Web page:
Today’s oddest news is that the Missouri House of Representatives has passed a bill that would officially recognize gold and silver coins issued by federal mints as legal tender in the Show-Me state. Utah actually enacted similar legislation last year, and similar bills are kicking around legislatures in Idaho, Minnesota, South Carolina and Georgia (you can guess which party controls these bodies).
Earlier this week, Abby Rapoport of TAP, who’s rapidly becoming one of the very best chroniclers of strange and interesting doings in state governments, reported on this phenomenon, an outgrowth (but not a direct project) of the Ron Paul Revolution, with its lurid views of a global economic collapse caused by “fiat money” (a term of abuse not heard that often since the nineteenth century). Her interview with a legislator from my home state is especially illuminating:
“What the Federal Reserve is doing with our monetary policy is catastrophic,” says Georgia state Representative Jason Spencer. “They are killing the very thing that Americans work hard for, and that’s our money,” he says. “If we got back on a true gold standard … it would keep government spending in check.”
Spencer was a secondary sponsor of one of the most extreme bills this legislative cycle, authored by Representative Bobby Franklin. While most bills, like Utah’s, would not compel anyone to use gold and silver coins, Franklin’s measure required state taxes to be paid in the precious metals. That would be tricky, of course, for the many Georgians who don’t have the coins, and the bill included no plan to make them widely available. Franklin died last year with his bill still languishing in committee, and Spencer has decided not to pursue it further. But he’s not giving up. Next session, he plans to introduce Utah-style legislation.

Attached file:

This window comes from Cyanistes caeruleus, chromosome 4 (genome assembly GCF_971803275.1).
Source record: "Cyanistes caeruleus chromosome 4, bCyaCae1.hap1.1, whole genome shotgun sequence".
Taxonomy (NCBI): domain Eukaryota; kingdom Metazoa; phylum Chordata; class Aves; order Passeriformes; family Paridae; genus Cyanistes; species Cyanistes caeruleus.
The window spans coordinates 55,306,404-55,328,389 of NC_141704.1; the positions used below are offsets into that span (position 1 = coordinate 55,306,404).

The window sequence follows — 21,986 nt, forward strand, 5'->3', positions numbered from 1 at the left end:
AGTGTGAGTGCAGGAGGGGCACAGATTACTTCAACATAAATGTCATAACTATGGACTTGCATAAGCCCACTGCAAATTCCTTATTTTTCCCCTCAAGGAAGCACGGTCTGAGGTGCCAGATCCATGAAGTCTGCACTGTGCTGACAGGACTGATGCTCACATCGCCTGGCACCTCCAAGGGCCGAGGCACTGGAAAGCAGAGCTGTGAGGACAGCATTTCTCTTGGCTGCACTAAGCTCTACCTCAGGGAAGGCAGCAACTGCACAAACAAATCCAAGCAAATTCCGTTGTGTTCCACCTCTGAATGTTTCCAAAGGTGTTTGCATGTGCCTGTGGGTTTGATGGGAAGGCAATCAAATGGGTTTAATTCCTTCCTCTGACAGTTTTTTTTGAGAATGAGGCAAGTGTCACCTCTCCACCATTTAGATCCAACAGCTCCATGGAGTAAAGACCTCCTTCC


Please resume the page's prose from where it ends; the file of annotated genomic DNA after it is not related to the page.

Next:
Like other proponents of gold-backed currency, Spencer feels a sense of urgency to protect the wealth of his state’s residents in the event of a Fed collapse. “Fiat currencies, if you study them through history, always end bad,” he says. He points to the demise of the Argentine peso and the Russian ruble and to Zimbabwe’s problems with hyperinflation. “You got old women and children out there panning for gold,” he says. “The United States is not immune to a currency crisis.”
The idea that hyperinflation is the major economic peril facing America at the moment requires a truly special perspective on current events. But throughout history, “hard money” advocates have conflated currency with morality, and more generally, creditors with virtue. That makes latter-day goldbugs nothing more or less than the outer edge of a conservative movement increasingly inclined to define the defense of “haves against have-nots” as the defense of civilization under seige by redistributionist barbarians.